| April 12, 2012

Who’s Responsible Now?

Legislation currently making its way through the process would reduce and eventually phase out Oklahoma’s personal income tax.

Economist Arthur Laffer, who served as an adviser to President Ronald Reagan, has authored a study demonstrating that this can be done responsibly in Oklahoma. But some people aren’t persuaded. Some of our friends on the left, for example, are calling the idea “fiscally irresponsible”—indeed, the very “height of irresponsibility.”

Of course, there’s nothing new under the sun. “Should we return money to the taxpayers or be fiscally responsible?” one Democratic state lawmaker asked a dozen years ago. Another brushed off the idea of income-tax relief by saying, “Someone around here has to be responsible, or one wouldn’t have a government.”

You’ll forgive me if I crack a smile. As someone who has dealt with policymakers for 17 years now, “responsible” isn’t always the first word that comes to mind.

It’s worth remembering, for example, that someone around here has managed to run up billions of dollars in unpaid bills for our children—in a state with a constitutional balanced-budget requirement. That takes some doing.

Someone around here, rather than using part of the recent $597 million in Rainy Day spillover money to fix the crumbling state capitol building, decided that responsible stewardship entailed ignoring maintenance needs and instead spending those one-time funds on recurring expenses.

Oklahoma spends millions of dollars each year bribing mothers (by offering them higher welfare benefits) not to marry the fathers of their children. Given what social science tells us about fatherlessness, one could say this government spending is the “height of irresponsibility.”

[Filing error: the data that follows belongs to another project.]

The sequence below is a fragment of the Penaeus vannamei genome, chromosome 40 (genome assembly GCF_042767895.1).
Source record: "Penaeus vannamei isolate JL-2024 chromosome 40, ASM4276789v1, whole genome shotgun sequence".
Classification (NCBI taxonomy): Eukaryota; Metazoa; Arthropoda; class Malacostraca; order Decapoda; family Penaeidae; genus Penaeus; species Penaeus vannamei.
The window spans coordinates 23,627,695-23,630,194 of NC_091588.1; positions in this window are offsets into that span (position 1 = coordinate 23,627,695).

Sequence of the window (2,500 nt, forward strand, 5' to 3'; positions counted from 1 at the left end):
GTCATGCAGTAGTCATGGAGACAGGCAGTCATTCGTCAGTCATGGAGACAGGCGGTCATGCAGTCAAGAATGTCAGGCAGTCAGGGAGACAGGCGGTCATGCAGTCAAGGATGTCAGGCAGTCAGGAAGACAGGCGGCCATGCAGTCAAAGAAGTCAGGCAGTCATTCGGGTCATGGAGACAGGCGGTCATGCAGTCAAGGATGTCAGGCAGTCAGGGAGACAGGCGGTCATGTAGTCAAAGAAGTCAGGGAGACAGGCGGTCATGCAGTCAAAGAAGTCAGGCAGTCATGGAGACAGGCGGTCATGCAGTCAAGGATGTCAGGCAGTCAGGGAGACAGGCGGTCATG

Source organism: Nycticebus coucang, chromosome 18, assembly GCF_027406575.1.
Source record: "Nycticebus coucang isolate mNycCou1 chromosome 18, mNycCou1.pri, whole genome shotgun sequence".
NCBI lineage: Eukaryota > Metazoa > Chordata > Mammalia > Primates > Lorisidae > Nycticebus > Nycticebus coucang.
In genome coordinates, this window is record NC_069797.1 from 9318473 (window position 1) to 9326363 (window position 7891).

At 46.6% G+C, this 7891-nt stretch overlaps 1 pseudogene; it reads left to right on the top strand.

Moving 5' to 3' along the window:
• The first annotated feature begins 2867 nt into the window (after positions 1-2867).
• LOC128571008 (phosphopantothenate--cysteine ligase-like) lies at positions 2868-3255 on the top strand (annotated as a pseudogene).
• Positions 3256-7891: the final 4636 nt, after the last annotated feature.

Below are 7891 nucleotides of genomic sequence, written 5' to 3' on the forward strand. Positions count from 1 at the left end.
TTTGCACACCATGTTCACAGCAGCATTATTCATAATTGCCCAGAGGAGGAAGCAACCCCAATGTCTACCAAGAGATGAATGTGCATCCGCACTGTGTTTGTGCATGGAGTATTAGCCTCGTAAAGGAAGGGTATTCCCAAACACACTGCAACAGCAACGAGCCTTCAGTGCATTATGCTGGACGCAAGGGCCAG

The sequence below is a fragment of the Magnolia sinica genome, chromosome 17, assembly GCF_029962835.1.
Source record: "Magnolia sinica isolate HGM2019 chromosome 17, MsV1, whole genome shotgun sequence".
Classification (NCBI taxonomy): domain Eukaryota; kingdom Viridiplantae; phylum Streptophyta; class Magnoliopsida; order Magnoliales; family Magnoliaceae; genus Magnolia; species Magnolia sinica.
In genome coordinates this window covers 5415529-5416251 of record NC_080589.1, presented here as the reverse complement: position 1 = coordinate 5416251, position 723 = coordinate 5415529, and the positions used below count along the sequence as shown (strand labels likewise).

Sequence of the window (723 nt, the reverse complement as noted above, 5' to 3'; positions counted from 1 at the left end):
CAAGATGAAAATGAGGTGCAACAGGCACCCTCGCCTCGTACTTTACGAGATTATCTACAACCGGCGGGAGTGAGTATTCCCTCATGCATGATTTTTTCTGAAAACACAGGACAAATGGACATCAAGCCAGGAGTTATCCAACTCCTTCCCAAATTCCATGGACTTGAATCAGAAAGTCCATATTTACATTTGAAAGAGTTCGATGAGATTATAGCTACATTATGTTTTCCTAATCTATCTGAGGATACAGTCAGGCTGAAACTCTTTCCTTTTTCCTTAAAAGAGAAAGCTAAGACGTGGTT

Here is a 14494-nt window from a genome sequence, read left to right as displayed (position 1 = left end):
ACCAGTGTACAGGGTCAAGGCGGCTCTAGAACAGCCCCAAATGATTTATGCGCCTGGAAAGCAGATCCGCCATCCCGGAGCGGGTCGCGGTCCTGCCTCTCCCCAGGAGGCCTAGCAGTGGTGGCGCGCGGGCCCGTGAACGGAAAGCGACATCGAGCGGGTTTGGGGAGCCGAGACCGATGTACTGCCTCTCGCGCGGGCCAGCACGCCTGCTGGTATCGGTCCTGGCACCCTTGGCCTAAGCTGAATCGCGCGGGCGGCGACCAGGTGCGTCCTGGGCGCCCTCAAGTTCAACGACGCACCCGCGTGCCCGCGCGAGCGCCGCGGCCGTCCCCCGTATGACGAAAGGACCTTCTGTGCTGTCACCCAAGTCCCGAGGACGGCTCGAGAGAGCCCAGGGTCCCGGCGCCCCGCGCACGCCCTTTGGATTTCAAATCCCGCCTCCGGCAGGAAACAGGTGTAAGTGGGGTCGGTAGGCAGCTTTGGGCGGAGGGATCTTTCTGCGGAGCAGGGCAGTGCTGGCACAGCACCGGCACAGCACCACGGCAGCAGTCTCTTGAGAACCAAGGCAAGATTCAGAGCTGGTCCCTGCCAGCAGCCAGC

We employ bureaucrats who encourage prospective welfare recipients to quit their job or not to declare certain income.

We take your hard-earned money and give it to people who spend it at tobacco retailers, use it to buy junk food, or (as one welfare recipient told KOCO-TV) cash it out to buy marijuana and cocaine.

Incredibly, one state agency paid Planned Parenthood $26,841 in part “to increase correct and consistent use of male condoms and insertion condoms during receptive vaginal and anal intercourse among youth (ages 13-19) and their sexual partners within the Tulsa, Oklahoma MSA.”

Though I am persuaded that a 10-year income-tax phaseout is responsible, I acknowledge that reasonable people may differ. But I am reluctant to heed advice on “responsibility” from people whose preferred policies amass debt, erode marriage, encourage fatherlessness and multigenerational dependency, and abet anal sodomy among 13-year-olds. I’m just quirky that way.

According to Oklahoma’s latest Comprehensive Annual Financial Report, state government spending is at an all-time high. My colleague Jonathan Small has outlined $2 billion of spending—in addition to the examples above—that we consider irresponsible. And a recent SoonerPoll found that nearly 9 in 10 Oklahoma voters think that state government wastes “a lot” or “some” of the money we pay in taxes (51 percent said “a lot”).

So next time someone holds forth on “responsible” stewardship, you might want to consider the source.

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